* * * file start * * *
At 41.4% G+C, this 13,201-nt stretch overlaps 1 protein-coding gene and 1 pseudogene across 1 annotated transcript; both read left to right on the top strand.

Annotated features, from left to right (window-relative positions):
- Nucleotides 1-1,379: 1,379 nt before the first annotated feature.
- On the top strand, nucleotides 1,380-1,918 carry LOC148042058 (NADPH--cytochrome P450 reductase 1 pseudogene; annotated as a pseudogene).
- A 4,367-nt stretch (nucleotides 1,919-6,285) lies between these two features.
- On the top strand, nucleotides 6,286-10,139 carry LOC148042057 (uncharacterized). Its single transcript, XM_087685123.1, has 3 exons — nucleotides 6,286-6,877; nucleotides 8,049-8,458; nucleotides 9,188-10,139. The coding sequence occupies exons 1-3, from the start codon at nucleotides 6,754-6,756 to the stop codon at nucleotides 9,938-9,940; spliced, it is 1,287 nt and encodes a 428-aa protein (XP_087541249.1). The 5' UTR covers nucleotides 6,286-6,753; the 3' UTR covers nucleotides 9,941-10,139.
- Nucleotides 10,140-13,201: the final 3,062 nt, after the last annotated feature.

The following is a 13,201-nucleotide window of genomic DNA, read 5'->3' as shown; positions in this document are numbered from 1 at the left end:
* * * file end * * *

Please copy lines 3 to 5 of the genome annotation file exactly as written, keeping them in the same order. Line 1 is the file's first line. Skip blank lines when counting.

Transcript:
- Nucleotides 1-1,379: 1,379 nt before the first annotated feature.
- On the top strand, nucleotides 1,380-1,918 carry LOC148042058 (NADPH--cytochrome P450 reductase 1 pseudogene; annotated as a pseudogene).
- A 4,367-nt stretch (nucleotides 1,919-6,285) lies between these two features.